With a career that mixes songwriting, performing and teaching, Taylor has carved a musical niche that gives him great satisfaction.
Taylor hopes to spread that feeling when he performs at 7 p.m. Sunday at Manship Theatre, where he last performed in 2007.
“I am so looking forward to it,” he said. “I’ve been dying to get back ever since.”
To say music is in his family’s blood is a bit of an understatement.
Taylor, 65, picked up a guitar when he was 13, by which time his older siblings — Alex, who died in 1993, James and Kate (he has a younger brother, Hugh) — already had begun performing while growing up in Chapel Hill, North Carolina. There, Taylor’s father was dean of the University of North Carolina’s medical school. Their mother, Gertrude, had been an aspiring opera singer before she married, and she took the children on trips to see Broadway productions.
“There’s no question that I saw the joy, not to mention the success, that our oldest brother Alex had,” Taylor said. “He had a band, and he made music, and I’ll never forget when I was 10 or 11 years old, and he came home and had been off making music at a frat house at the University of North Carolina, and he had money. He had, like, 20 bucks. I was, like, wow. That was a real eye-opener for me. We can get paid for this.”
And so all of them did at some point.
In Livingston Taylor’s case, his performing career produced some Top 40 successes (“I Will Be In Love With You” in 1979, “First Time Love” in 1980) and 18 albums, the latest of which, “Blue Sky,” was recorded in 2014.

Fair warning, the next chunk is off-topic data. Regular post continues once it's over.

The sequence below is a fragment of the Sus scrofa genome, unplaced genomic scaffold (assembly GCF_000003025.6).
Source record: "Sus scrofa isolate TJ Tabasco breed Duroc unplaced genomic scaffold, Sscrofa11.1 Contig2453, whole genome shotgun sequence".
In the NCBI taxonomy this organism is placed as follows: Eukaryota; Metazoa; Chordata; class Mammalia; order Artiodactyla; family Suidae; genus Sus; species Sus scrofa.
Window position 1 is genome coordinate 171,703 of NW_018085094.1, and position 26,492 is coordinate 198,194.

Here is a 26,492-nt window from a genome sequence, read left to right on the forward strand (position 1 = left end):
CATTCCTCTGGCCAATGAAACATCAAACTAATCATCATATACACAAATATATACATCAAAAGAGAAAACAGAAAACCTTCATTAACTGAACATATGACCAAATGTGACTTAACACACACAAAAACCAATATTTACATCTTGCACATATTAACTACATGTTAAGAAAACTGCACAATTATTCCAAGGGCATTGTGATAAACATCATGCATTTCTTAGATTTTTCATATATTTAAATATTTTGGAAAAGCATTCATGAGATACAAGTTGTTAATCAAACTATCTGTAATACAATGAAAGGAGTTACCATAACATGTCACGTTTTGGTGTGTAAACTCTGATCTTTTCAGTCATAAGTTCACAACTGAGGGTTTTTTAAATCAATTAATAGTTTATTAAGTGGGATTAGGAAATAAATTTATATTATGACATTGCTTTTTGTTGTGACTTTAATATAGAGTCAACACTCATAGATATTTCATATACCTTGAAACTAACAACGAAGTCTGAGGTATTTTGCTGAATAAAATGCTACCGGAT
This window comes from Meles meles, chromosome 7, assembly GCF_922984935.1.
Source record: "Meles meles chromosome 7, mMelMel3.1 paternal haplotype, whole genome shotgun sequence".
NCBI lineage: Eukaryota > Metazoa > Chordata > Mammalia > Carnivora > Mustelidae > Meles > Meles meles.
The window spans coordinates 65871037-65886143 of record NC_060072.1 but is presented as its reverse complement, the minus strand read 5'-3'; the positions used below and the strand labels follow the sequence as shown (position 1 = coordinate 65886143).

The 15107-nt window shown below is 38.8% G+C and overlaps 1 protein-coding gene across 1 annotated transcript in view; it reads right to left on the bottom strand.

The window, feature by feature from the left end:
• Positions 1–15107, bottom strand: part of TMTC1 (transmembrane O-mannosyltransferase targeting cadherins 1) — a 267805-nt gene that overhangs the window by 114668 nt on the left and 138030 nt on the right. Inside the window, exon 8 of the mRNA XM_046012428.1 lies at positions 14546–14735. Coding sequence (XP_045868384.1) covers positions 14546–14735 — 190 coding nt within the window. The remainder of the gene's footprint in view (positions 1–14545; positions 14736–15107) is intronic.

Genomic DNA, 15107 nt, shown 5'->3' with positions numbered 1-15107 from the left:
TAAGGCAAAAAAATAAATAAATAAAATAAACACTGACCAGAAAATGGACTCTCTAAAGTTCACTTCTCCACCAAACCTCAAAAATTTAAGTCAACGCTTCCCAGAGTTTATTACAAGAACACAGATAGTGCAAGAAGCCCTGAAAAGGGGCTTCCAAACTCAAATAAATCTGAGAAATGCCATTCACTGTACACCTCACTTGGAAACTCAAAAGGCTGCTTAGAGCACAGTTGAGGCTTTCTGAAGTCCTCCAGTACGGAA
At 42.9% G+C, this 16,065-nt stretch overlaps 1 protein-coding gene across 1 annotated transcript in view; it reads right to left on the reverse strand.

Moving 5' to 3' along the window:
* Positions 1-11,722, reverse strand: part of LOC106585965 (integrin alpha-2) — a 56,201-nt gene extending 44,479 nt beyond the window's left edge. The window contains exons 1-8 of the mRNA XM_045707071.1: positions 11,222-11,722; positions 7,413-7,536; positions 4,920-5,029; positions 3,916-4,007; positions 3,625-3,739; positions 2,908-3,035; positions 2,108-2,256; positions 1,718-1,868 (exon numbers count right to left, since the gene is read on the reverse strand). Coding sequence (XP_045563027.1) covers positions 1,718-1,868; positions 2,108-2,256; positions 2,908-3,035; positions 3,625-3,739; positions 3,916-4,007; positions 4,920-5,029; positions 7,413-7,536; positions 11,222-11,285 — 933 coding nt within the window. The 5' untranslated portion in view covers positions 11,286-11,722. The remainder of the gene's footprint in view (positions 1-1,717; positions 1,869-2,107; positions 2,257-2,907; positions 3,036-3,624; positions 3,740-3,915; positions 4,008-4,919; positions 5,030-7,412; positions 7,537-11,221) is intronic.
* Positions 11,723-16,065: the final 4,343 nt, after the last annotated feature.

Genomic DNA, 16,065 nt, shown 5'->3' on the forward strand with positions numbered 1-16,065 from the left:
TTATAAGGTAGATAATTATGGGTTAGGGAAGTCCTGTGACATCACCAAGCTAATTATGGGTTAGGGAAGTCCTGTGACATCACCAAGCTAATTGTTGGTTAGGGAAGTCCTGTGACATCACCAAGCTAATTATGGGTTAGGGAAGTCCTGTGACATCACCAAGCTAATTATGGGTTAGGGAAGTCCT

Taylor, who plays the piano, guitar and banjo, has — unsurprisingly — a vocal sound much like his famous brother’s, and performs jazz, folk rock, gospel and soft rock songs, typically with a mellow feel. James Taylor has recorded a handful of his songs, including “Boatman” and “Going Round One More Time.”
Taylor jokingly says he writes all his songs for Celine Dion.
“She’s just not recording them,” he said.
Despite spending much of his formative years in the South, Taylor said his greatest musical influences include George Gershwin, Richard Rodgers, Burt Bacharach, Aaron Copeland and John Williams.
“I try to steal from these people whenever I can,” he said. “As I’m fond of saying to my students: Steal from the best; don’t get caught.”
Those students attend Berklee College of Music in Boston, where Taylor has been on faculty for 26 years.
“My great love, the greatest joy comes when the muse has decided to come and sit on my shoulder for a while. Nothing is more fun than writing,” Taylor said. “That notwithstanding, when she is elsewhere — because she is nothing if not fickle — then I love studying music and studying other great writers and learning what they do.
“Then, I love performing. I love being with my audience and in their presence. And then, when I’m not doing those things, I love being with my students. I love being around the future and seeing their enthusiasm and their energy and their hope about what might be.
“It’s a very nice combination.”